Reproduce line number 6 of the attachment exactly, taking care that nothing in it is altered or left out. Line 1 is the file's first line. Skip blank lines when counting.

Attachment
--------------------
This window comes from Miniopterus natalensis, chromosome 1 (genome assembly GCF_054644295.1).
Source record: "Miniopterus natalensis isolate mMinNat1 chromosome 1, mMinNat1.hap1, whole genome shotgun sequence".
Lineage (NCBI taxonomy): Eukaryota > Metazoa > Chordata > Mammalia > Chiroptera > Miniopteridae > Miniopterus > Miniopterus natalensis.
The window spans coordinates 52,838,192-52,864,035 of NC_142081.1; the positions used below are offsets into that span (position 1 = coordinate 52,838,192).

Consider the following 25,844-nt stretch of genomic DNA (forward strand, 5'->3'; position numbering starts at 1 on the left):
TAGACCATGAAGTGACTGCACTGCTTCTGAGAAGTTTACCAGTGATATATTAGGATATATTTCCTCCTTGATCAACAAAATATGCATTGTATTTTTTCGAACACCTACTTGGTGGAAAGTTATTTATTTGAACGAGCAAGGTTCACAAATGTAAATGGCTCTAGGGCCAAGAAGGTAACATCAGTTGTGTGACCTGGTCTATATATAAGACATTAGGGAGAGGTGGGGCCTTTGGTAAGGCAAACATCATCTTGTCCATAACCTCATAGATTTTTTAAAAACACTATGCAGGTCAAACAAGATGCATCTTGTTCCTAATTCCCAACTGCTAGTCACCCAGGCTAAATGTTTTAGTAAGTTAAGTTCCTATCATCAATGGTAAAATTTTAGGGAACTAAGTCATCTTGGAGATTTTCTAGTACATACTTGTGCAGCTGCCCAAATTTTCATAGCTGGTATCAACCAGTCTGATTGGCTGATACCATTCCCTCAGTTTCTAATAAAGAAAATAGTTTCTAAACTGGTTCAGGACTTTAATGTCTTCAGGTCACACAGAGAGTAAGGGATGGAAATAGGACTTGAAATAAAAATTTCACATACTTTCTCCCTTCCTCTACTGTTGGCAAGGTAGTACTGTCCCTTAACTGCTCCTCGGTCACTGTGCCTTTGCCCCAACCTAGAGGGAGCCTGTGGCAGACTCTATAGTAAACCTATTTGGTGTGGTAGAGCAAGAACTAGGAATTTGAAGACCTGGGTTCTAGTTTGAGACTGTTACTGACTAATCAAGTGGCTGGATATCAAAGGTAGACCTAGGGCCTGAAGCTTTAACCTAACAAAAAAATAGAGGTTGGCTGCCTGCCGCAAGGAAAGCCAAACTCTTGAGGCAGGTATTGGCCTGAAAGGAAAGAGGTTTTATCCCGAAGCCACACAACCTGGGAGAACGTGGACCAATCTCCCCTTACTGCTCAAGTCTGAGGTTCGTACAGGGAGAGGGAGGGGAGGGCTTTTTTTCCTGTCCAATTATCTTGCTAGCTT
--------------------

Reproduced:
TAGACCATGAAGTGACTGCACTGCTTCTGAGAAGTTTACCAGTGATATATTAGGATATATTTCCTCCTTGATCAACAAAATATGCATTGTATTTTTTCGAACACCTACTTGGTGGAAAGTTATTTATTTGAACGAGCAAGGTTCACAAATGTAAATGGCTCTAGGGCCAAGAAGGTAACATCAGTTGTGTGACCTGGTCTATATATAAGACATTAGGGAGAGGTGGGGCCTTTGGTAAGGCAAACATCATCTTGTCCATAACCTCATAGATTTTTTAAAAACACTATGCAGGTCAAACAAGATGCATCTTGTTCCTAATTCCCAACTGCTAGTCACCCAGGCTAAATGTTTTAGTAAGTTAAGTTCCTATCATCAATGGTAAAATTTTAGGGAACTAAGTCATCTTGGAGATTTTCTAGTACATACTTGTGCAGCTGCCCAAATTTTCATAGCTGGTATCAACCAGTCTGATTGGCTGATACCATTCCCTCAGTTTCTAATAAAGAAAATAGTTTCTAAACTGGTTCAGGACTTTAATGTCTTCAGGTCACACAGAGAGTAAGGGATGGAAATAGGACTTGAAATAAAAATTTCACATACTTTCTCCCTTCCTCTACTGTTGGCAAGGTAGTACTGTCCCTTAACTGCTCCTCGGTCACTGTGCCTTTGCCCCAACCTAGAGGGAGCCTGTGGCAGACTCTATAGTAAACCTATTTGGTGTGGTAGAGCAAGAACTAGGAATTTGAAGACCTGGGTTCTAGTTTGAGACTGTTACTGACTAATCAAGTGGCTGGATATCAAAGGTAGACCTAGGGCCTGAAGCTTTAACCTAACAAAAAAATAGAGGTTGGCTGCCTGCCGCAAGGAAAGCCAAACTCTTGAGGCAGGTATTGGCCTGAAAGGAAAGAGGTTTTATCCCGAAGCCACACAACCTGGGAGAACGTGGACCAATCTCCCCTTACTGCTCAAGTCTGAGGTTCGTACAGGGAGAGGGAGGGGAGGGCTTTTTTTCCTGTCCAATTATCTTGCTAGCTT